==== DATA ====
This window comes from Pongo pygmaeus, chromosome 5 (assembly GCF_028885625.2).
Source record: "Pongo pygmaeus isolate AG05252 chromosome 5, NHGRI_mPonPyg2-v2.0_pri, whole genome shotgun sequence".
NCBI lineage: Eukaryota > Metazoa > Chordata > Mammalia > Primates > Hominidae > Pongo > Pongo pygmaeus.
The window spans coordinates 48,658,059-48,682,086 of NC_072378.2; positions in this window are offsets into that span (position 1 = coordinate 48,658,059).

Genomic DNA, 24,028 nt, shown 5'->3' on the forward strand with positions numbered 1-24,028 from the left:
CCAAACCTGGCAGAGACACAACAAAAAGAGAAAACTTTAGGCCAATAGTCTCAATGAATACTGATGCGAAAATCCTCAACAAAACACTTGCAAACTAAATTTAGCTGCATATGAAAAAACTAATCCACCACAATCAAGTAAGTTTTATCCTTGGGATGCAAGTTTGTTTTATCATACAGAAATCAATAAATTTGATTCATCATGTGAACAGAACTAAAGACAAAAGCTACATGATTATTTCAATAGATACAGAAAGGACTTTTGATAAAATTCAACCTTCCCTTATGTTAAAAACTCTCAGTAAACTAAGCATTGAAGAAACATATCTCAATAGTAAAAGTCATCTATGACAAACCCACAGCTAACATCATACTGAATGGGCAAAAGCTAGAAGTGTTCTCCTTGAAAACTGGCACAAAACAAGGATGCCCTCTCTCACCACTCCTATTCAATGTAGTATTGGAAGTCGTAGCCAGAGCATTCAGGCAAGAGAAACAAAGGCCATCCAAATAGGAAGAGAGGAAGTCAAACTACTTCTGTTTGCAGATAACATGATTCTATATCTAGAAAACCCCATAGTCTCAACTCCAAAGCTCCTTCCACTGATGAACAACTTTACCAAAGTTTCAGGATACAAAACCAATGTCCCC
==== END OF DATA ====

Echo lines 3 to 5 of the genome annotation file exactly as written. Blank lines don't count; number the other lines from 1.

NCBI lineage: Eukaryota > Metazoa > Chordata > Mammalia > Primates > Hominidae > Pongo > Pongo pygmaeus.
The window spans coordinates 48,658,059-48,682,086 of NC_072378.2; positions in this window are offsets into that span (position 1 = coordinate 48,658,059).

Genomic DNA, 24,028 nt, shown 5'->3' on the forward strand with positions numbered 1-24,028 from the left: